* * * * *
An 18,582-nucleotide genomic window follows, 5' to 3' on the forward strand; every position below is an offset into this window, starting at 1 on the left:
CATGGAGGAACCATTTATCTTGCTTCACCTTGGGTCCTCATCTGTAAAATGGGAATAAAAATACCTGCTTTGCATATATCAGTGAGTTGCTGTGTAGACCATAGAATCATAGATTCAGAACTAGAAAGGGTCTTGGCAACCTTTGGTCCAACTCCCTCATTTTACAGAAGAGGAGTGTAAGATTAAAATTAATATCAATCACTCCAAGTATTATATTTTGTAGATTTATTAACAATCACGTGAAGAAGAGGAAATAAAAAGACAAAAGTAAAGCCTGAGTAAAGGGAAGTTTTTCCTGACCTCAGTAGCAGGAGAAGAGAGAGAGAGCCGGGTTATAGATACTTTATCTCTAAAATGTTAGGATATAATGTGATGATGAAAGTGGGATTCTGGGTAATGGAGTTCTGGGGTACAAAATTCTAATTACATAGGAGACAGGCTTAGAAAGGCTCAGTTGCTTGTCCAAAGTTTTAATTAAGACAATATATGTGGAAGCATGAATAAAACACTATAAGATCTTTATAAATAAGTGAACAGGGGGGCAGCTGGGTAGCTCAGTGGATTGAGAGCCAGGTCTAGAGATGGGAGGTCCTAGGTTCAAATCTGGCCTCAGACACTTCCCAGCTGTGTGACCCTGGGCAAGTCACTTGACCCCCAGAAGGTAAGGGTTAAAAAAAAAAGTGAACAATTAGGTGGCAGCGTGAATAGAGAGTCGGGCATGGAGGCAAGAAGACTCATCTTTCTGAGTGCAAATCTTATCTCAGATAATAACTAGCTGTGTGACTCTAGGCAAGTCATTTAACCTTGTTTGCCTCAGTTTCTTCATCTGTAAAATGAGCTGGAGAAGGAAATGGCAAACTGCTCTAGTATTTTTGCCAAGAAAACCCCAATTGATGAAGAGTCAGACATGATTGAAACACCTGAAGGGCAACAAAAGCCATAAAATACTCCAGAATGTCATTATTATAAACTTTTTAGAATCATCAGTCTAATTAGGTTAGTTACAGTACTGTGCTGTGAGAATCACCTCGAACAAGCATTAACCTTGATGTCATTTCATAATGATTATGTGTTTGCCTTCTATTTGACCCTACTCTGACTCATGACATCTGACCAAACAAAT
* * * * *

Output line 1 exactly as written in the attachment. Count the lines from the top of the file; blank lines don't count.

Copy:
An 18,582-nucleotide genomic window follows, 5' to 3' on the forward strand; every position below is an offset into this window, starting at 1 on the left: